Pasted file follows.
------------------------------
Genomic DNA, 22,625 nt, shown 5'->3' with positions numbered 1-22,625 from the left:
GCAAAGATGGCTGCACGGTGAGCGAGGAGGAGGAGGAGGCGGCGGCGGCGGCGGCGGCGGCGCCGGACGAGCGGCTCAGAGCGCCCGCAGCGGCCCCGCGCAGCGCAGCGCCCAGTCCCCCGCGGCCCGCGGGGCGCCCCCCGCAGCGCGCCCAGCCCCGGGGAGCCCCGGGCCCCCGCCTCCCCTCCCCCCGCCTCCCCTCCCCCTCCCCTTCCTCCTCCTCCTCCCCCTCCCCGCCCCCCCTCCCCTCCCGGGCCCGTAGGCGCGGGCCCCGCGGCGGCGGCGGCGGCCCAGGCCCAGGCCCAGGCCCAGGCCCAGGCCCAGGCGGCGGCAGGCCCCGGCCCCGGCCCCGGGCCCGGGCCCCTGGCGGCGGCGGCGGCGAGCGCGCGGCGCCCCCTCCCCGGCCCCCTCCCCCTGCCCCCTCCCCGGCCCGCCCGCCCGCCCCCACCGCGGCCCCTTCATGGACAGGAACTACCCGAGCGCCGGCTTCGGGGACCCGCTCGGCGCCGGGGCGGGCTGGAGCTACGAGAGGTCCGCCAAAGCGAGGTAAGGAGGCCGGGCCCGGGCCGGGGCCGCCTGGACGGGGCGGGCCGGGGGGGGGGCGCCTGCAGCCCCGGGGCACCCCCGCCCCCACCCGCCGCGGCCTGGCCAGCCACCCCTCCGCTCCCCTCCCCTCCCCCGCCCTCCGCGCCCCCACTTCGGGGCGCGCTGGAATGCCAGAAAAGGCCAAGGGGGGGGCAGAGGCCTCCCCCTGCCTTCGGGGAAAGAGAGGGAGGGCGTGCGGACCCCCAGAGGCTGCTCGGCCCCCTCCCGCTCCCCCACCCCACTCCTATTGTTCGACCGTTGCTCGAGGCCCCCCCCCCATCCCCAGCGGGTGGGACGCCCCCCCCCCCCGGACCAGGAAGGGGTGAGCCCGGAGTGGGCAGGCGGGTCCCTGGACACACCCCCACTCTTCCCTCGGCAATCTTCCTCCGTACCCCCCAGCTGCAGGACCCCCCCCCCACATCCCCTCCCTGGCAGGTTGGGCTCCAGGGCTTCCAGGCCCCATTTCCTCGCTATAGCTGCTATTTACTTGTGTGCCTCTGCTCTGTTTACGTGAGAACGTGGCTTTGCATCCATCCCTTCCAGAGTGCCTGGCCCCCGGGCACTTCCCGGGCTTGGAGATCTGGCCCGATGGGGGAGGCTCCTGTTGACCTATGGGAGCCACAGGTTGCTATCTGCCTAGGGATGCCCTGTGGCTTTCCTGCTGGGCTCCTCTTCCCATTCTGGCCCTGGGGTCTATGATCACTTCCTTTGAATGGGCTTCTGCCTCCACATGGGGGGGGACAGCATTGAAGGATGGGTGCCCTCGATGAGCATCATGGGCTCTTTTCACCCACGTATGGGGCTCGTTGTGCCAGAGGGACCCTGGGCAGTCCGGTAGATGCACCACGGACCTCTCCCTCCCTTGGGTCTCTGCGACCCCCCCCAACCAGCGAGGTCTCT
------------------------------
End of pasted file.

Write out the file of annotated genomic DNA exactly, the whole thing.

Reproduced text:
Genomic DNA, 22,625 nt, shown 5'->3' with positions numbered 1-22,625 from the left:
GCAAAGATGGCTGCACGGTGAGCGAGGAGGAGGAGGAGGCGGCGGCGGCGGCGGCGGCGGCGCCGGACGAGCGGCTCAGAGCGCCCGCAGCGGCCCCGCGCAGCGCAGCGCCCAGTCCCCCGCGGCCCGCGGGGCGCCCCCCGCAGCGCGCCCAGCCCCGGGGAGCCCCGGGCCCCCGCCTCCCCTCCCCCCGCCTCCCCTCCCCCTCCCCTTCCTCCTCCTCCTCCCCCTCCCCGCCCCCCCTCCCCTCCCGGGCCCGTAGGCGCGGGCCCCGCGGCGGCGGCGGCGGCCCAGGCCCAGGCCCAGGCCCAGGCCCAGGCCCAGGCGGCGGCAGGCCCCGGCCCCGGCCCCGGGCCCGGGCCCCTGGCGGCGGCGGCGGCGAGCGCGCGGCGCCCCCTCCCCGGCCCCCTCCCCCTGCCCCCTCCCCGGCCCGCCCGCCCGCCCCCACCGCGGCCCCTTCATGGACAGGAACTACCCGAGCGCCGGCTTCGGGGACCCGCTCGGCGCCGGGGCGGGCTGGAGCTACGAGAGGTCCGCCAAAGCGAGGTAAGGAGGCCGGGCCCGGGCCGGGGCCGCCTGGACGGGGCGGGCCGGGGGGGGGGCGCCTGCAGCCCCGGGGCACCCCCGCCCCCACCCGCCGCGGCCTGGCCAGCCACCCCTCCGCTCCCCTCCCCTCCCCCGCCCTCCGCGCCCCCACTTCGGGGCGCGCTGGAATGCCAGAAAAGGCCAAGGGGGGGGCAGAGGCCTCCCCCTGCCTTCGGGGAAAGAGAGGGAGGGCGTGCGGACCCCCAGAGGCTGCTCGGCCCCCTCCCGCTCCCCCACCCCACTCCTATTGTTCGACCGTTGCTCGAGGCCCCCCCCCCATCCCCAGCGGGTGGGACGCCCCCCCCCCCCGGACCAGGAAGGGGTGAGCCCGGAGTGGGCAGGCGGGTCCCTGGACACACCCCCACTCTTCCCTCGGCAATCTTCCTCCGTACCCCCCAGCTGCAGGACCCCCCCCCCACATCCCCTCCCTGGCAGGTTGGGCTCCAGGGCTTCCAGGCCCCATTTCCTCGCTATAGCTGCTATTTACTTGTGTGCCTCTGCTCTGTTTACGTGAGAACGTGGCTTTGCATCCATCCCTTCCAGAGTGCCTGGCCCCCGGGCACTTCCCGGGCTTGGAGATCTGGCCCGATGGGGGAGGCTCCTGTTGACCTATGGGAGCCACAGGTTGCTATCTGCCTAGGGATGCCCTGTGGCTTTCCTGCTGGGCTCCTCTTCCCATTCTGGCCCTGGGGTCTATGATCACTTCCTTTGAATGGGCTTCTGCCTCCACATGGGGGGGGACAGCATTGAAGGATGGGTGCCCTCGATGAGCATCATGGGCTCTTTTCACCCACGTATGGGGCTCGTTGTGCCAGAGGGACCCTGGGCAGTCCGGTAGATGCACCACGGACCTCTCCCTCCCTTGGGTCTCTGCGACCCCCCCCAACCAGCGAGGTCTCT